Not a recommended spider story

This is the opening sequence for an anime. Let me know if the theme music sounds familiar — is this music not copyrighted?

The series is based on a manga, So I’m a spider, so what?, which I own and have read. I had hopes that it would be something like Jay Hosler‘s work, which is excellent and informative, and that it would be useful for teaching about how wonderful spiders are. It’s not. It’s this bizarre fusion of spider biology with video game dogma, and most of the emphasis is on how this person transported into a spider body can go up in levels and acquire new spider powers. Maybe you’d enjoy it if you’re more into video games than arachnids, but I’m the reverse of that.


  1. Morgan says

    To be clear, this isn’t the opening sequence of the show, which doesn’t seem to be available yet; this is a fan-made video splicing together animation from trailers and previews with a cover of the Spider-man theme, by an artist credited in the video description. That’s what the “AMV” in the title means – Anime Music Video, an unofficial edit remixing video and audio, possibly from multiple sources.

    And yes, it’s not about being a real spider, but about the common fantasy of being reincarnated in a magical world with video-game-like powers – except in this case as one of the lowest-tier monsters a player would normally kill by the dozens in the tutorial.

  2. leerudolph says

    Maybe you’d enjoy it if you’re more into video games than arachnids

    So, how into video games are arachnids, anyway?

  3. microraptor says

    It’s not all that accurate on the biology side, but it is pretty darned good from the standpoint that the main character is presented as being autistic. And unlike a lot of media, it’s treated with care and not used as the punchline for a joke or as if it gives her superpowers. That’s pretty impressive, especially for Japan, which does not tend to do so well when it comes to mental health issues in media.

  4. birgerjohansson says

    Jonathan L Howard’s protagonist Johannes Cabal (necromancer, sometime savior of the world, always sarcastic) has a good lady friend who is a spider demon.
    I wish the Terry Pratchett enthusiasts would support an anime about the couple, the stories are marvels of black humor.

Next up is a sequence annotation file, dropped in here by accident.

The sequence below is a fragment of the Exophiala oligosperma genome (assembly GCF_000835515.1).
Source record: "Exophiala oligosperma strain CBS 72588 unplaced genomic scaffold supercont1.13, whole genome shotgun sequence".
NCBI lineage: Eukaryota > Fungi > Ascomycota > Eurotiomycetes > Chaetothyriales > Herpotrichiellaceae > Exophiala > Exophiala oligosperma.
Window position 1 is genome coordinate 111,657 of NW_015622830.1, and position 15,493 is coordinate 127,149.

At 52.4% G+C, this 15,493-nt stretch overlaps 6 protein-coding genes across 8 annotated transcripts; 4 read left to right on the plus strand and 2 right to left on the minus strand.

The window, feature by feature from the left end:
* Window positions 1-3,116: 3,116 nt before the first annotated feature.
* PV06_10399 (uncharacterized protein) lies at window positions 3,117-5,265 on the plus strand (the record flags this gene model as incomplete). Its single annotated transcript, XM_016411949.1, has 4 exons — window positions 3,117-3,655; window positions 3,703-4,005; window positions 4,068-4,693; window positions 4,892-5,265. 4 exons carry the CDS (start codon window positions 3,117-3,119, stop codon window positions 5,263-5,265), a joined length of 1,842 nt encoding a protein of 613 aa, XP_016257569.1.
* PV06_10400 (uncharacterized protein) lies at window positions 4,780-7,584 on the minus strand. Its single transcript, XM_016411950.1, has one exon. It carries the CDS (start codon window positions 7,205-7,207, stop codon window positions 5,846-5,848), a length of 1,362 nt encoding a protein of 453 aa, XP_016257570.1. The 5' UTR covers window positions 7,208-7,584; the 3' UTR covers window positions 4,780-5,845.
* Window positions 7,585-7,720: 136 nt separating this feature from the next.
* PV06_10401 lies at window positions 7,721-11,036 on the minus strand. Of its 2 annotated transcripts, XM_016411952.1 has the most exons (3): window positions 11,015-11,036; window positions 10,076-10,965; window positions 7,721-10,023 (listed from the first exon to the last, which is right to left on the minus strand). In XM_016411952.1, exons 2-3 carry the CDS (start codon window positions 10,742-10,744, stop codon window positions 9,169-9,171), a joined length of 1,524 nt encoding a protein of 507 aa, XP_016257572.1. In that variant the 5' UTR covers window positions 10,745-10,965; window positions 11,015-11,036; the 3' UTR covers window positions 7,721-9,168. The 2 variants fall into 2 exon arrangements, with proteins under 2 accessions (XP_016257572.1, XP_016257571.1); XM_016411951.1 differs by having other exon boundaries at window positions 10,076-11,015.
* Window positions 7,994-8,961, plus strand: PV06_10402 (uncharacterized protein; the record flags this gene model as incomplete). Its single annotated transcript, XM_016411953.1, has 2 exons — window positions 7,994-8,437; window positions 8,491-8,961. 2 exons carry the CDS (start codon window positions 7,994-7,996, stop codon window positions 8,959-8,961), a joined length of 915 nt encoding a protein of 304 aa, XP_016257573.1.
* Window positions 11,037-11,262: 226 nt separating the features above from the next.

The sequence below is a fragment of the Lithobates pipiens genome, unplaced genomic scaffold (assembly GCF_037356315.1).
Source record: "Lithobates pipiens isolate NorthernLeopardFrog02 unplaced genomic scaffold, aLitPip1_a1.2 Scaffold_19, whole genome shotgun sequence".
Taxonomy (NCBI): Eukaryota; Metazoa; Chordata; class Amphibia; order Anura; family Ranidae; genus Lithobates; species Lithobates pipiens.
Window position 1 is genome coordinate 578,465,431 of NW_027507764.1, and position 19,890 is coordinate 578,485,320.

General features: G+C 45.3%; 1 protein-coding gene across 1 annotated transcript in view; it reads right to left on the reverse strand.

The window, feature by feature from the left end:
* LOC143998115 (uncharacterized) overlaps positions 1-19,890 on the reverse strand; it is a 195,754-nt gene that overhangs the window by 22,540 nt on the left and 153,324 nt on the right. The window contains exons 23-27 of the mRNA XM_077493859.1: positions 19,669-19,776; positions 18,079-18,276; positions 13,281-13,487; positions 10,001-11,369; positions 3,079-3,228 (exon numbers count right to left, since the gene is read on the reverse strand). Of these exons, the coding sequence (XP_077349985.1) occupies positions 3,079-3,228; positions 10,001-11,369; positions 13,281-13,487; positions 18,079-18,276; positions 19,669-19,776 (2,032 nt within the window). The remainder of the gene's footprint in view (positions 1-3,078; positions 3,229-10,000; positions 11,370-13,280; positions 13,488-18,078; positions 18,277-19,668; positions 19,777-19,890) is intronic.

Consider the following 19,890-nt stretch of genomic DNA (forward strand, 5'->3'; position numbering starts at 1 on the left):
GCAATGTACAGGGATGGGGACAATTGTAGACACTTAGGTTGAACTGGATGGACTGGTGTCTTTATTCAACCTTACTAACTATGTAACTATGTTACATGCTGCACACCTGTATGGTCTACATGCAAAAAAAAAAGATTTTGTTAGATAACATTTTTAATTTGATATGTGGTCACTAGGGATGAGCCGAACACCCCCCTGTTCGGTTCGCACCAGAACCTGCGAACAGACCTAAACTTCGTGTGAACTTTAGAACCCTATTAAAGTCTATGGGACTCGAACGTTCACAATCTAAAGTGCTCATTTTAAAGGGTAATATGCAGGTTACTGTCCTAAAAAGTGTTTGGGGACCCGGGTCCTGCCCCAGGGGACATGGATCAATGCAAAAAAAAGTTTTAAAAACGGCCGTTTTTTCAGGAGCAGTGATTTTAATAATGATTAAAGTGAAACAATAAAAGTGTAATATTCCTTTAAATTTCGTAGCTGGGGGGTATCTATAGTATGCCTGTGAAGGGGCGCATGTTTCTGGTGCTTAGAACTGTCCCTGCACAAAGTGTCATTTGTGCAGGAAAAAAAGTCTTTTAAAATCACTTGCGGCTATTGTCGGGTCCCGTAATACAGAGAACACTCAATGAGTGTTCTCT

5. Callinectes says

    @3 There was <a href=”>one on PS1 way back in 1997. Though technically you’re playing as a robotic spider operated via neural connection by an unconscious kidnapped scientist trying to get his body back.

  6. larrylyons says

    Hey it’s an Isekai anime, the game elements are an established trope, you see it in almost every anime of this type, where the main character dies (almost always hit by a truck – Japan’s greatest serial kiler Truck-kun) and reincarnates into a new world. They find out more about th eworlk and how it operates through those game elements. Unlike most Isekai the protagonist is not overpowered, just another lowly spider. That said it looks like a cute and funny little anime. I’ll reserve my judgement after I’ve seen a couple of episodes.

  7. tbtabby says

    More video game spiders:

    Deadly Creatures for the Wii allows the player to control both a tarantula and a scorpion.

    Donkey Kong Country 2 has a spider as one of the animal companions. He can spit webs at enemies and create an unlimited supply of web platforms.

    The PSN game Spider: Rite of the Shrouded Moon is about a spider building webs and catching prey in an abandoned mansion.

  8. says

    A classic video game spider: in the very old Maxis game SimAnt, there was a spider on the surface of every patch of ground which would hunt ants. There was a cheat code which would let you control it instead of the ants. It also had its own word bubbles if you used the cheat to make the ants “talk”. (And there was another cheat code which would let the spider “hunt” by shooting laser beams. Ah, Maxis before The Sims took over.)